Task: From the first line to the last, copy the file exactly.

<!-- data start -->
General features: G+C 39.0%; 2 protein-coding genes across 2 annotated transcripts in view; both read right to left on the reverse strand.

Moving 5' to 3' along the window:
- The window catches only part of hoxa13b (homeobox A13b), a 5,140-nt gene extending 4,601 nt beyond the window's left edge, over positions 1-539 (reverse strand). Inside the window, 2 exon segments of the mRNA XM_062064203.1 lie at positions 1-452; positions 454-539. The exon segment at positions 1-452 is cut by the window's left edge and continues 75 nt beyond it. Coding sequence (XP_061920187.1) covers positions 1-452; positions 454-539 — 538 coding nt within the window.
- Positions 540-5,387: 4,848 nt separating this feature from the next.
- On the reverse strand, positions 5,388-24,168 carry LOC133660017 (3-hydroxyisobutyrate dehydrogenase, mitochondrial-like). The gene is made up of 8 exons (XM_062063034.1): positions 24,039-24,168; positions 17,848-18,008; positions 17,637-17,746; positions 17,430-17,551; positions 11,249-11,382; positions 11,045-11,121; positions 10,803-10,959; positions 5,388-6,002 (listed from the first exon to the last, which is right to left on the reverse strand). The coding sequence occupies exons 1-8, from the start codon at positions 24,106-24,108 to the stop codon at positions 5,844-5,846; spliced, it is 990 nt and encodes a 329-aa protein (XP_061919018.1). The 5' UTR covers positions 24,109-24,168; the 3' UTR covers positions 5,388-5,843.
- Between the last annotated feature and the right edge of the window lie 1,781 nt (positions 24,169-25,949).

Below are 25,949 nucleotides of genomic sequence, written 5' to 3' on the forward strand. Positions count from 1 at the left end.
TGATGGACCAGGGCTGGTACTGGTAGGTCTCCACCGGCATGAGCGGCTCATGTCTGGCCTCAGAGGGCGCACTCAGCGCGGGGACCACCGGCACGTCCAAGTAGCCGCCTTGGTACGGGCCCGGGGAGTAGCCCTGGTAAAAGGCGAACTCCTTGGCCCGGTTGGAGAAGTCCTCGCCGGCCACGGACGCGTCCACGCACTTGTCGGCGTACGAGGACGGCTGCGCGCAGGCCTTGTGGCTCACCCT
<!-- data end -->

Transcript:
General features: G+C 39.0%; 2 protein-coding genes across 2 annotated transcripts in view; both read right to left on the reverse strand.

Moving 5' to 3' along the window:
- The window catches only part of hoxa13b (homeobox A13b), a 5,140-nt gene extending 4,601 nt beyond the window's left edge, over positions 1-539 (reverse strand). Inside the window, 2 exon segments of the mRNA XM_062064203.1 lie at positions 1-452; positions 454-539. The exon segment at positions 1-452 is cut by the window's left edge and continues 75 nt beyond it. Coding sequence (XP_061920187.1) covers positions 1-452; positions 454-539 — 538 coding nt within the window.
- Positions 540-5,387: 4,848 nt separating this feature from the next.
- On the reverse strand, positions 5,388-24,168 carry LOC133660017 (3-hydroxyisobutyrate dehydrogenase, mitochondrial-like). The gene is made up of 8 exons (XM_062063034.1): positions 24,039-24,168; positions 17,848-18,008; positions 17,637-17,746; positions 17,430-17,551; positions 11,249-11,382; positions 11,045-11,121; positions 10,803-10,959; positions 5,388-6,002 (listed from the first exon to the last, which is right to left on the reverse strand). The coding sequence occupies exons 1-8, from the start codon at positions 24,106-24,108 to the stop codon at positions 5,844-5,846; spliced, it is 990 nt and encodes a 329-aa protein (XP_061919018.1). The 5' UTR covers positions 24,109-24,168; the 3' UTR covers positions 5,388-5,843.
- Between the last annotated feature and the right edge of the window lie 1,781 nt (positions 24,169-25,949).

Below are 25,949 nucleotides of genomic sequence, written 5' to 3' on the forward strand. Positions count from 1 at the left end.
TGATGGACCAGGGCTGGTACTGGTAGGTCTCCACCGGCATGAGCGGCTCATGTCTGGCCTCAGAGGGCGCACTCAGCGCGGGGACCACCGGCACGTCCAAGTAGCCGCCTTGGTACGGGCCCGGGGAGTAGCCCTGGTAAAAGGCGAACTCCTTGGCCCGGTTGGAGAAGTCCTCGCCGGCCACGGACGCGTCCACGCACTTGTCGGCGTACGAGGACGGCTGCGCGCAGGCCTTGTGGCTCACCCT